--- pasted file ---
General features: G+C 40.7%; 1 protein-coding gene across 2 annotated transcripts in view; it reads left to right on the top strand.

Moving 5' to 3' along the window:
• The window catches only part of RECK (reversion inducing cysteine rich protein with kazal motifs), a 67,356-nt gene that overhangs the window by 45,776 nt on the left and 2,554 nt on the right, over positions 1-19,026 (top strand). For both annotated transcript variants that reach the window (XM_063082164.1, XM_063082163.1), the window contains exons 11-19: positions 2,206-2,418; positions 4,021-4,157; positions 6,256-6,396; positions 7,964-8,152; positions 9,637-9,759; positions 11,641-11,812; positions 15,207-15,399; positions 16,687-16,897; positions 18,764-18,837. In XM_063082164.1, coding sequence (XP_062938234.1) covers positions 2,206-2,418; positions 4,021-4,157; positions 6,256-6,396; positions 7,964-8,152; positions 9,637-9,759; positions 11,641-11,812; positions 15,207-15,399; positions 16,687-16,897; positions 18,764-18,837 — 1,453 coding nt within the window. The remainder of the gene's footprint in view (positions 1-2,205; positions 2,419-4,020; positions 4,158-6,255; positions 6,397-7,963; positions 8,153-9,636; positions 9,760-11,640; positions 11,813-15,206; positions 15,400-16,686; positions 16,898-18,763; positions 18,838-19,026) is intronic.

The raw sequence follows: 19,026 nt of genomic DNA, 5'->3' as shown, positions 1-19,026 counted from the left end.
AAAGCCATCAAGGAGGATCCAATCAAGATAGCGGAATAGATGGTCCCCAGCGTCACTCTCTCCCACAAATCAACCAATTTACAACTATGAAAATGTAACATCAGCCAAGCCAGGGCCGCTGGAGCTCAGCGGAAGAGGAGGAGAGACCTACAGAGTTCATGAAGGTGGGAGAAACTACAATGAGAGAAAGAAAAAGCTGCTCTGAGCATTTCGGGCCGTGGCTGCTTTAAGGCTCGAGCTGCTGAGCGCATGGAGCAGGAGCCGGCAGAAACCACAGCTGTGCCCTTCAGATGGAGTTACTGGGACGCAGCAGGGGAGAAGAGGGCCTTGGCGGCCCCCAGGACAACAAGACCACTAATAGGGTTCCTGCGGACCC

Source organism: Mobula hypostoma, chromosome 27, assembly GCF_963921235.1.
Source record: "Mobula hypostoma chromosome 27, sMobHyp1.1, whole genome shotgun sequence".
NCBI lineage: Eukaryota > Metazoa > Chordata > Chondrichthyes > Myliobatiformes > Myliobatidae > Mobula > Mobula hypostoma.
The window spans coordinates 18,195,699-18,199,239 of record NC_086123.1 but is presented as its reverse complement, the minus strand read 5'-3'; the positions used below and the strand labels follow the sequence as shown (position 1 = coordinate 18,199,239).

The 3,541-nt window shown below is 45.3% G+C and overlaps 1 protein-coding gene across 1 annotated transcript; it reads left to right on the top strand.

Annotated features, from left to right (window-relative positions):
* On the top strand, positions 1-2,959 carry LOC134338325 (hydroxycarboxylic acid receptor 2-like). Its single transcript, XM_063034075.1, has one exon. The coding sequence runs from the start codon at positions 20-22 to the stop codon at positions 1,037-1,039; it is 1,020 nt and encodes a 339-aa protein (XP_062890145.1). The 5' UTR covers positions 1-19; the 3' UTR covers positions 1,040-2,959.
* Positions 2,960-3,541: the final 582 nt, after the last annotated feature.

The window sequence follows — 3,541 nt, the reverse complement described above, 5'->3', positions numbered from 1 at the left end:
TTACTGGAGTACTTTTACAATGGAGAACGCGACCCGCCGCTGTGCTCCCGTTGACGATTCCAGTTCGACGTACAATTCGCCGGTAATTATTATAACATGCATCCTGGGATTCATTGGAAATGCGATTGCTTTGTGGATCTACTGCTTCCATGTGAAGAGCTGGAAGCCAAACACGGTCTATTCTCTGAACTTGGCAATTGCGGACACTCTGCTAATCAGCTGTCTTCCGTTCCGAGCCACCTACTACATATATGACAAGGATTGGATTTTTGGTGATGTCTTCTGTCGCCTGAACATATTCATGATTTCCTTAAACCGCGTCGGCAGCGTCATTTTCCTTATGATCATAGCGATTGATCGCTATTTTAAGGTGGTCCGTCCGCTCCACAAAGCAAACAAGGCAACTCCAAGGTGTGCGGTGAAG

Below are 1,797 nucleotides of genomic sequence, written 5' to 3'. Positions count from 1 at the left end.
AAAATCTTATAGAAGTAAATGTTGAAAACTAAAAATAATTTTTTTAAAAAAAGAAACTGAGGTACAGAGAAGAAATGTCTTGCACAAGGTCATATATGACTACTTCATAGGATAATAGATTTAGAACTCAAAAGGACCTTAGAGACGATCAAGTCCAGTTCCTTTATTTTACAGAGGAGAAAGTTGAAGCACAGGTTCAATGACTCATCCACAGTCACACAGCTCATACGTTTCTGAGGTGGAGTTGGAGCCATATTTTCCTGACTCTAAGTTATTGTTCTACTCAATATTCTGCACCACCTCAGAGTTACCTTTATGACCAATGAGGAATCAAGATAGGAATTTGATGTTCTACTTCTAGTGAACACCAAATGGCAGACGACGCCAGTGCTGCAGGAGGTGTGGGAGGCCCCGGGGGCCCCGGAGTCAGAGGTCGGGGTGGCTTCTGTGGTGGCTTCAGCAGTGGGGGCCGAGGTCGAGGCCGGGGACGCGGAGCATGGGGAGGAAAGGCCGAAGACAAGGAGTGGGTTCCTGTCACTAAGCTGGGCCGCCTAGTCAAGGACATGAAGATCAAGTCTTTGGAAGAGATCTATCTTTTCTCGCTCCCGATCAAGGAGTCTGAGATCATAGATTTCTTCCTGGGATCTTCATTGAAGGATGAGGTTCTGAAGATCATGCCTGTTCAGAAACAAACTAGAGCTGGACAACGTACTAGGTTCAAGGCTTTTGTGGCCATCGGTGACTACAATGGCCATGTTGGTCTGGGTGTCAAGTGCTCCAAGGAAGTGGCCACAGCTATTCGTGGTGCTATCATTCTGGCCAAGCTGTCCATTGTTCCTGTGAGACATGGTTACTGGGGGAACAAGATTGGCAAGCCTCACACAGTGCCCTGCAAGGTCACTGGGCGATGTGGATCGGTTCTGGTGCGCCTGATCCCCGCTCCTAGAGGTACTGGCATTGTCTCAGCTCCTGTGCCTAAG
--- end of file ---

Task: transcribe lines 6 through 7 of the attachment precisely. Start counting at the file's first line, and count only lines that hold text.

Source organism: Mobula hypostoma, chromosome 27, assembly GCF_963921235.1.
Source record: "Mobula hypostoma chromosome 27, sMobHyp1.1, whole genome shotgun sequence".